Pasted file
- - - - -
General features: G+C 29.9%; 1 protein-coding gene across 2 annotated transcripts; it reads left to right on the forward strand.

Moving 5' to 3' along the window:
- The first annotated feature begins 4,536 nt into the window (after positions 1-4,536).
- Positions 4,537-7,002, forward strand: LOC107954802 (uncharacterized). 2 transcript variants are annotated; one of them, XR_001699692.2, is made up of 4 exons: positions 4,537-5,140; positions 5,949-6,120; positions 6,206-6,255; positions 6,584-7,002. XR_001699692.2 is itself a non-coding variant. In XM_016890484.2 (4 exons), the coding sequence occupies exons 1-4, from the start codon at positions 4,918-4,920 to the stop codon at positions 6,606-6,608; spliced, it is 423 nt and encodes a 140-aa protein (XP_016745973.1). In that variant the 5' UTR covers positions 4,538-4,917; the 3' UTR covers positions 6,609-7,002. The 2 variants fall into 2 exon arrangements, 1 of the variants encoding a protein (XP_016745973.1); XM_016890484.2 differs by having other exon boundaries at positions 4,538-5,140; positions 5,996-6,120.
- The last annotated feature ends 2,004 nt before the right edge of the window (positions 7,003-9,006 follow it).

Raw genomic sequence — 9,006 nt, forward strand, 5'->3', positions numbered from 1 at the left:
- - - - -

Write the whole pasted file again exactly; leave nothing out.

General features: G+C 29.9%; 1 protein-coding gene across 2 annotated transcripts; it reads left to right on the forward strand.

Moving 5' to 3' along the window:
- The first annotated feature begins 4,536 nt into the window (after positions 1-4,536).
- Positions 4,537-7,002, forward strand: LOC107954802 (uncharacterized). 2 transcript variants are annotated; one of them, XR_001699692.2, is made up of 4 exons: positions 4,537-5,140; positions 5,949-6,120; positions 6,206-6,255; positions 6,584-7,002. XR_001699692.2 is itself a non-coding variant. In XM_016890484.2 (4 exons), the coding sequence occupies exons 1-4, from the start codon at positions 4,918-4,920 to the stop codon at positions 6,606-6,608; spliced, it is 423 nt and encodes a 140-aa protein (XP_016745973.1). In that variant the 5' UTR covers positions 4,538-4,917; the 3' UTR covers positions 6,609-7,002. The 2 variants fall into 2 exon arrangements, 1 of the variants encoding a protein (XP_016745973.1); XM_016890484.2 differs by having other exon boundaries at positions 4,538-5,140; positions 5,996-6,120.
- The last annotated feature ends 2,004 nt before the right edge of the window (positions 7,003-9,006 follow it).

Raw genomic sequence — 9,006 nt, forward strand, 5'->3', positions numbered from 1 at the left: